Review: Final Fantasy XV (PS4)
It all starts on the road with a broken down car. A group of four friends on the way to a wedding are now stranded in the outback after living in the massive city of Insomnia. It is from these humble beginnings that our adventure unfolds, a prince without money forced to now work for his dinner. With friends in tow, often edging him on with support and advice, the group starts doing odd jobs for money while they wait on repairs of their vehicle, the Regalia.
Though technically, the story doesn’t start there. Final Fantasy XV has a short anime, Brotherhood and a movie, Kingsglaive, that set the tone for the adventure. If you haven’t watched either of these, you are doing yourself a dis-service. Brotherhood shows not only the road trip, which is a core of the game, but explains in detail how each member of the group is tied to Noctis. Kingsglaive shows what is happening in the capital city when you just begin your journey, and knowing what happens in the movie, knowing what is about to happen as you are playing makes watching Noctis, Ignis, Gladiolus and Prompto go about happily rather bittersweet. When the news finally reaches Noctis, the feeling of tragedy is heightened. Even at such an early part of the game, because you know the characters so well already, you feel a pang of sadness as the blow to the stomach is softened by previous knowledge, but still finds purchase as you watch the party react to the news.
The road trip
A huge part of the core of this game is the road trip. The Regalia almost feels like a silent fifth member of the party, carrying you across Eos. Without the old girl, to borrow Prompto’s parlance, you are effectively stranded. Walking to the next settlement is quite the task and being out after dark, especially in the early hours of your playthrough, is dangerous. Daemons lurk in the dark waiting to ambush you, making you journey in the day and seek shelter at night. The game’s day night cycle doesn’t affect cities at all, so quest givers won’t suddenly be missing when you want to turn a quest in, but resting and watching the time of day is central to the game. Without calling it a night you will never get to use any of the experience you have netted during your adventures. Gone are the moments of miraculously levelling up mid-boss fight, inexplicably healing up and getting stronger. Now you must rest in a motel or at a haven: areas protected from daemons with special wards powered by the Oracle. Resting in a nicer hotel will give you an experience multiplier, while resting at a haven lets Ignis cook up a delicious meal with a handy stat boosting buff, meaning you need to make a choice between getting extra experience or having a bonus for that difficult encounter you plan to tackle in the morning. Spending too many days in a dungeon will lead to a dirty, tired party, which will make you feel guilty about how long you have been wading through sewers or caves looking for loot. It is the most natural, human experience listening to characters moan about the weather or being tired or dirty, and being excited when arriving at a hotel with running water.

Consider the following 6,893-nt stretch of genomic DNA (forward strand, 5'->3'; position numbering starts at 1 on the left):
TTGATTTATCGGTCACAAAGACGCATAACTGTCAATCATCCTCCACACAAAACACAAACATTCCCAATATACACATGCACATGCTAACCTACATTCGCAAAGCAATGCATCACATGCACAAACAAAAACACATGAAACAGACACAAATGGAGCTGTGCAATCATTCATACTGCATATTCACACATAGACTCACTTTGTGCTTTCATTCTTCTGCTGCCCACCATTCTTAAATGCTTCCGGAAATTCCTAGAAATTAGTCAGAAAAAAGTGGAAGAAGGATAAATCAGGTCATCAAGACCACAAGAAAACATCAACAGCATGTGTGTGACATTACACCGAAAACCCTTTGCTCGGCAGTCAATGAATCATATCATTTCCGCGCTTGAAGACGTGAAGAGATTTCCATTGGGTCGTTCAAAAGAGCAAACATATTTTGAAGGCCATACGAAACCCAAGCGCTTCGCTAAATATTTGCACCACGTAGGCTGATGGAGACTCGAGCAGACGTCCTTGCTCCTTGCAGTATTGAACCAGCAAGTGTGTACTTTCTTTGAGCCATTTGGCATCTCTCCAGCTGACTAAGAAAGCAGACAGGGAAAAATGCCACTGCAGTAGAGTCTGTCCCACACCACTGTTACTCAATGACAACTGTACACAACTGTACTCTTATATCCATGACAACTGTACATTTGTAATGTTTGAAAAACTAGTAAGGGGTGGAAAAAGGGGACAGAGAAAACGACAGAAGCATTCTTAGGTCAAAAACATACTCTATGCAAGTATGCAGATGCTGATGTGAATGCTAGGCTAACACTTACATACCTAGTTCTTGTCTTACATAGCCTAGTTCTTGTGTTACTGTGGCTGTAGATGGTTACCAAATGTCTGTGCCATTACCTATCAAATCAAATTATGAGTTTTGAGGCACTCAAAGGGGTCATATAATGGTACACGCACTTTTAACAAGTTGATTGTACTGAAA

The Regalia almost drives itself, or you can tell Ignis where to drive and take in the gorgeous view. The party will talk on the journey or check their phones or read a book as you travel. You might have to stop to refuel, or to check if the next town has better gear in the store. A new town means more hunts and people who need help. Sadly many of the sidequests are run-of-the-mill fetch quests (which feel absolutely terrible after the Witcher 3’s side quests) but some give you a chance to learn more about your party, like Gladio’s love for cup noodles or visiting places so that Prompto can get the perfect souvenir shot. In sidequests the reason you are doing any task is merely a backdrop for puns, amazing visuals and an awesome combat system.